He Who's kind and understanding, more impartial than the sea;
He Who dries up all life's fluids, O, I bow my God to Thee.
To the Bountiful and Fruitful, Who is not sustained by breath;
Who is Fearless and Desireless, He Who is the Death of death;
Who is Infinitely Gracious, Who’s within and out of me;
To the Only God whose Name is Truth, I bow, my Lord to Thee ...
To the Only God whose Name is Truth, I bow, my Lord to Thee.

I bow to Thee, O Virtuous, upon Whom all rely;
He Who lives in everyone, the One from Whom all shapes arise;
To the Moon of moons, the King of kings, the most respected One;
Unto He Who has no comrade, Hymn of hymns and Sun of suns;
He Who is the Dance within the dance, the Sound within the sound.
To the Music of all music, to the Current, I bow down;
To the One Who is the Hand and is the hand's Activity,
Who contains all forms, all maya, Great and Glorious is He.

The Dispute of all disputes, the Supreme Siddha of the verse;
To the User of all weapons, Mother of the universe;
Who is All-Supreme in wisdom, without lust and costume free;
To the Master of maneuvers, O, I bow my Lord to Thee ...
To the Master of maneuvers, O, I bow my Lord to Thee.

I bow to He Who cures disease, Who takes our daily care;
Present in both gods and demons, Who is Dutiful and Fair.
He Who knows all forms of cunning, the Embodiment of love;
Who bestows all life and charity, All Seeing Lord above;
To the Mantra of all mantras, Pure of fire and the Pure;
To the Jantra of all jantras, Conqueror of the universe;
The Immortal, Without Master, to the True and Blissful Form;
To the Tantra of all tantras, low, I bow to Thee Unborn.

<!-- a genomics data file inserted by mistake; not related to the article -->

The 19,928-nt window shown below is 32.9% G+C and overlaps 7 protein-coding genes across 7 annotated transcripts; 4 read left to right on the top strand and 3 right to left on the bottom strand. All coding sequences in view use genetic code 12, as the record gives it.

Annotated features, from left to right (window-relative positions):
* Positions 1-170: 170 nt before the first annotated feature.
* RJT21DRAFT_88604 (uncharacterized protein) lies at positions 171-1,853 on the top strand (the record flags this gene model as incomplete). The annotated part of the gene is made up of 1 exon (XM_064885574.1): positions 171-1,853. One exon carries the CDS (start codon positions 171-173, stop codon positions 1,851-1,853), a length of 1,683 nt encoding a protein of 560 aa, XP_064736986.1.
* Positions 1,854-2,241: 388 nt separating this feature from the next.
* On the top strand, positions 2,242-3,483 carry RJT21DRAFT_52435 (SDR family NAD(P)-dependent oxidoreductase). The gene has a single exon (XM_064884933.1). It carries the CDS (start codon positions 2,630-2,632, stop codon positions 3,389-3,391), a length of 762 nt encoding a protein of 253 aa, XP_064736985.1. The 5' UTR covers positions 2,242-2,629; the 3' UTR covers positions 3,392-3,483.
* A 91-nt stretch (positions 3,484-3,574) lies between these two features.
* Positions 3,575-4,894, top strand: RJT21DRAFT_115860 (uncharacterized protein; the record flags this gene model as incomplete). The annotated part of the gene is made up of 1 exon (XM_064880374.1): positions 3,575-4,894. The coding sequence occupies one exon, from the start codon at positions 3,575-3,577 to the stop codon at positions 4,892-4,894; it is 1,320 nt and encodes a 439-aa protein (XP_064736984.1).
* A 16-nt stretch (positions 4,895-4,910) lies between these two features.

O, I bow to He Who rules all wealth, the Brightest of the bright;
To the Seed of seeds, the Song of songs, the Form of dark and light;
To the Honored of all honored, without fear or mystery;
Object of all meditation, O, I bow my Lord to Thee ...
Object of all meditation, O, I bow my Lord to Thee.

I bow to the Bestower of all knowledge time and space;
To the Source of love, the Source of strength, salvation, bliss and grace.
He Who takes the form of passion, He Who takes the form of pain;
To the Harshest of the harsh, the Many and the One again;
To the Everlasting Sculptor Who is pleased with every mold;
The Embodiment of kindness, the Controller of the soul;
The Destroyer of the three conditions, future, past and now.

He Who is the Life of life, bestowing undestroyable power;
To the Battle of all battles, the Embodiment of peace;
The Unalterable Essence, Formless through eternity;
To the Righteous Lord of Indras, Who’s within and out of me;
Meditation of all meditations, Lord, I bow to Thee ...
Meditation of all meditations, Lord, I bow to Thee. --


By the way, Guru Nanak, the founder of Sikhism was said to have travelled to Tibet. (I also found some articles where the Dalai Lama said that he was a high lama?)

"Although the exact account of his itinerary is disputed, he is widely acknowledged to have made four major journeys, spanning thousands of kilometres, the first tour being east towards Bengal and Assam, the second south towards Tamil Nadu, the third north towards Kashmir, Ladakh, and Tibet, and the final tour west towards Baghdad, Mecca and Medina on the Arabian Peninsula.[12]

Guru Nanak crossed into Arunachal Pradesh and visited most of the part. First while going to Lhasa (Tibet) he passed through Tawang after crossing from Bhutan and entered Tibet from Samdurang Chu. He returned from Lhasa and went to the famous monastery Samye and entered Pemoshubu Menchukha in Arunachal Pradesh. He meditated for some time at this location. From Menchukha he went back to Tibet, brought the residents of Southern Tibet and got them settled in Menchukha. Thereafter through Gelling and Tuiting he proceeded to Saidya and Braham-Kund, before entering the state of Assam again. Guru Nanak is the founder of the Sikh religion." - http://en.wikipedia.org/wiki/Guru_Nanak_Dev